NHH expert in mindfulness-based chronic pain management uses telemedicine to bring patients relief from chronic pain

Registration now open for patient, health provider course beginning this fall

For some, particularly those with autoimmune disorders, pain is a constant presence. Standard medical interventions—medication, surgery—fail to bring relief and they live with pain, at some level, day in and day out.

Dr. Jackie Gardner-Nix has built an entire medical practice around her desire to help such patients. Now, thanks to the expanding Ontario Telemedicine Network (OTN) program at Northumberland Hills Hospital (NHH), she is bringing that practice to this community.

Trained in England, Gardner-Nix worked with patients in London (Ontario), Scarborough and Toronto before, most recently, establishing a practice in Northumberland.

Northumberland and, specifically, the OTN connection in NHH’s community mental health services at 1011 Elgin Street West, Cobourg, now serve as Gardner-Nix’s part-time base for her innovative work exploring the pain relief that "mindfulness" and formal meditation practice can bring.

"Health care is changing," says Gardner-Nix, "taking into account the essential mind/body connection."

Her own evolution from prescribing traditional pain medications to alternative therapies using mindfulness practice grew from her work with cancer patients—first as a Terry Fox Research Fellow in Cancer in London, Ontario and, later, through home-based palliative care and pain clinics, including Sunnybrook, Mount Sinai and St. Michael’s hospitals in Toronto.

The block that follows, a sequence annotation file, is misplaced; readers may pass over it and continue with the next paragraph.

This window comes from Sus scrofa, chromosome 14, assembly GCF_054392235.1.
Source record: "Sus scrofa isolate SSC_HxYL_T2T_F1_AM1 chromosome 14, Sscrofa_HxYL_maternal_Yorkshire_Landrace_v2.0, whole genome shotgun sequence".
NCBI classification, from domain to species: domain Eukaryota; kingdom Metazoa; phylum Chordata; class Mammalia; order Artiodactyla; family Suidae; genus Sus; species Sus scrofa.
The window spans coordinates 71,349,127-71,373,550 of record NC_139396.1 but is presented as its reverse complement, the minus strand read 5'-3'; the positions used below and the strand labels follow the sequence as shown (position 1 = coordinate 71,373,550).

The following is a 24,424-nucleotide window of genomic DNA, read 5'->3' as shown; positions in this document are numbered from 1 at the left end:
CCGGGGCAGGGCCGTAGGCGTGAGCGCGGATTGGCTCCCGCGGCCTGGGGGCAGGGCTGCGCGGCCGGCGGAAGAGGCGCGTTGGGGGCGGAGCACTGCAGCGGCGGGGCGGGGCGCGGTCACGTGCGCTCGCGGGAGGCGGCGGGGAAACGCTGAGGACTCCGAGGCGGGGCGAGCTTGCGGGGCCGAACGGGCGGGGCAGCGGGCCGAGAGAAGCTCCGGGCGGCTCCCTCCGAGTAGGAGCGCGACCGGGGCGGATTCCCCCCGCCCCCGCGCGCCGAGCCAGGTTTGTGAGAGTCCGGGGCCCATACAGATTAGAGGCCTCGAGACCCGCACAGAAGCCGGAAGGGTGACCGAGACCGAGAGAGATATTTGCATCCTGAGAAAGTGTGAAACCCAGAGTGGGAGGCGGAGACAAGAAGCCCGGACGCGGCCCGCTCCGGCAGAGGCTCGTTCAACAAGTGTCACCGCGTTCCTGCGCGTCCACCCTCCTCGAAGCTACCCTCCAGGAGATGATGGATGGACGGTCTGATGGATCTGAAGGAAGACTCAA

"Translating the drugs from palliative to non-cancer pain showed us that drugs didn’t work as well in all circumstances. Opiates built too high in the blood stream can, in fact, turn off our internal pain-relieving mechanisms. Among the many skills taught, what we’re doing in mindfulness work through our Mindfulness-Based Chronic Pain Management Program is showing patients their triggers for pain. Once they know their triggers, they can learn how to manage them."

"There is no typical patient," she concedes, "but generally I work with those who suffer chronic pain—pain lasting more than six months or beyond normal healing time. Patients who have found relief came to me with a range of chronic conditions, including arthritis, fibromyalgia, migraines, Crohn’s disease, depression, pelvic pain, insomnia and lower back pain. Most of my patients suffer from pain that has not responded to the usual medical interventions. Many are women, but not all, and the average age is 45."

The program she is offering—a 13-week course for patients and a related 10-week course for health-care providers—aims to shift patients from a life of chronic pain and the "revolving door " of medical help to permanent, self-directed relief.

For patients, the cost of the classes—one half-day per week over the 13-week period—is covered by OHIP (Ontario Health Insurance Program), with the exception of a $120 fee for enrolment and course materials. Limited sets of the course material are available from NHH this fiscal year. Please inquire on registration as quantities are limited.

Background on Mindfulness-Based Chronic Pain Management (MBCPM)